Lessons Learned Through Process Mapping – Part II

Process Mapping Lessons (Continued)

BE CAREFUL ABOUT THE TAIL CHASE – I worked on a project several years ago about evaluating and streamlining the mobile check deposit process. During my early investigation, I needed to know how many physical letters were sent through this entire process and at what times. I initially had my core mobile check deposit group involved and no one knew the answer. Yes, some in the group were able to provide fragmented information about the letter process but not from entire end-to-end perspective. We kept searching to make that determination. We had to bring in other experts on various parts of this process to try to assist and sometimes it was of value and sometimes their input meant we had to reach out to several more in retail banking and technology to help us piece things together. If a similar situation occurs, it might be useful to stop the running around and bring the core group together for some serious thought and planning. Many involved will only see things from their perspective so it’s important for the project manager and key lead subject matter experts (SMEs), when possible, to drive this point across. Key players need to work together as this project unfolds to chime in to help better outline the process to ensure all questions about various tasks and work streams are addressed ASAP.

"Proposed Patient Appointment Procedure" by Juran Institute,Inc.

“Proposed Patient Appointment Procedure” by Juran Institute,Inc.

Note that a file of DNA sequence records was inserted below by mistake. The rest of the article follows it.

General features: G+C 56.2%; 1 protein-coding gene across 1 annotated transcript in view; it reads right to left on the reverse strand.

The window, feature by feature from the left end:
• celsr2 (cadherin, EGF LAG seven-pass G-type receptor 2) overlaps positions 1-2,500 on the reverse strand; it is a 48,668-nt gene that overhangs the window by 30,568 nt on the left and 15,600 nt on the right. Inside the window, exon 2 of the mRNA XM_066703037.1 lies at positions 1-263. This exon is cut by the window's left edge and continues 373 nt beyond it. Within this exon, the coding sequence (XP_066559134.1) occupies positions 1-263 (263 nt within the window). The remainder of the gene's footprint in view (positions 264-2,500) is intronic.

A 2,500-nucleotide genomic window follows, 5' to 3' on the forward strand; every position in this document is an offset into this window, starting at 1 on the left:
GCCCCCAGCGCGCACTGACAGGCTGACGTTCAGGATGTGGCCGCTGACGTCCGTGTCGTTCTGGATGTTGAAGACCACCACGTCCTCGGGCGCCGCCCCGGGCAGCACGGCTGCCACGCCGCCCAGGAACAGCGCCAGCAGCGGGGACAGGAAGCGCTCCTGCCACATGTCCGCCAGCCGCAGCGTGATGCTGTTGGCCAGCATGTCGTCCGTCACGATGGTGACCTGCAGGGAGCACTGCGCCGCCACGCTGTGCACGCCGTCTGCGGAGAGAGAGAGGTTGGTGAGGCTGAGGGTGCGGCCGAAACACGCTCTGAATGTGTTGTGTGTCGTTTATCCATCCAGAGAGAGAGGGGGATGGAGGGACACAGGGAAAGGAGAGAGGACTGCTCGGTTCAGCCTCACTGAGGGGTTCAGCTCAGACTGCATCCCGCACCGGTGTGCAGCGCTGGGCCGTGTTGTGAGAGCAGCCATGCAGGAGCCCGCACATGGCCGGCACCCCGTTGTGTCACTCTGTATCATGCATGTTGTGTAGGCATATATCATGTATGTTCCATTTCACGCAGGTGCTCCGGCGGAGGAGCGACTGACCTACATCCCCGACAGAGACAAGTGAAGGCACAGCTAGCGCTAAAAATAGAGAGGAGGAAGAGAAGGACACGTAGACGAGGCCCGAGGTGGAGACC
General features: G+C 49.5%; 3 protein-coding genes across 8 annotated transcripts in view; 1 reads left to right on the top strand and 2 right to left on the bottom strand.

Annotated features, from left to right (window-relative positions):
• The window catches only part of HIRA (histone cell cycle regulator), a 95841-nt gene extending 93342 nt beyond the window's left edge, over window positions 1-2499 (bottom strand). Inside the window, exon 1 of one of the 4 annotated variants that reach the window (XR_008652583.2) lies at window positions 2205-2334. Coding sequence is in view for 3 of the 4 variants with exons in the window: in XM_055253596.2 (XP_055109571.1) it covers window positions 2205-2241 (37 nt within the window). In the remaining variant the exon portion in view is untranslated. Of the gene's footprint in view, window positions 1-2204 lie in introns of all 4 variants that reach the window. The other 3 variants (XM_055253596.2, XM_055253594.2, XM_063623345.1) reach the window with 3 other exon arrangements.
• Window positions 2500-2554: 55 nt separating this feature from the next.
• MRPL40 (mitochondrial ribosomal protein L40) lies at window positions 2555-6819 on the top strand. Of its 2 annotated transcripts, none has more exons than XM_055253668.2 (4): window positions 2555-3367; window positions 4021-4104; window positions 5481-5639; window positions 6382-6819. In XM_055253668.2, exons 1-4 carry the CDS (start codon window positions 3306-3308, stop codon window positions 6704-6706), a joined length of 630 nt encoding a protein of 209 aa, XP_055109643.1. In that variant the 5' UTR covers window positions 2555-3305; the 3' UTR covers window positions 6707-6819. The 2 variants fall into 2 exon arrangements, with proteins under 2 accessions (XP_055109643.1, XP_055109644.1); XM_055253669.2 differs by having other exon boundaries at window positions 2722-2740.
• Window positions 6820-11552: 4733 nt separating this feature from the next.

UTILIZE WHITE BOARDING – Often, process-mapping meeting involve participants at various locations across the U.S. if not beyond. So the conference call may suffice for audio, for video, WebEx can be utilized to display video or screen sharing. Based on what I find works best, outlining and taking notes via WebEx’s white boarding process quite useful. The school of hard knocks has taught me that some SMEs in the business world are not always skilled at explaining how their process works at a basic level for all to comprehend. They may know the details of what they do or how the product or technology works but it’s important to understand things at a much higher level and be able to connect the dots before delving into the details. Sometimes, key contributors will think of things after all the key processes are mapped out in Visio. White boarding in WebEx is helpful to keep everyone on the same task — especially early on as the outline is being developed (so all contributors can see and understand the key items being outlined). Marking up this white board visually also help when placing all the process steps together. As all viewers can see, they can suggest changing the order of things or better defining certain steps. Towards the end of the process and as the process maps are almost complete, viewing the maps visually together as a team helps call out the current controls that exist. It helps to see where there are gaps in the process that need controls or where certain controls need to be tweaked so the control is more robust and effective. I’ve also had a few contributors for whatever reason reach out directly to me after the meeting to add their input. After chewing on the discussion being displayed, they later provided insight which was added to the notes and outline.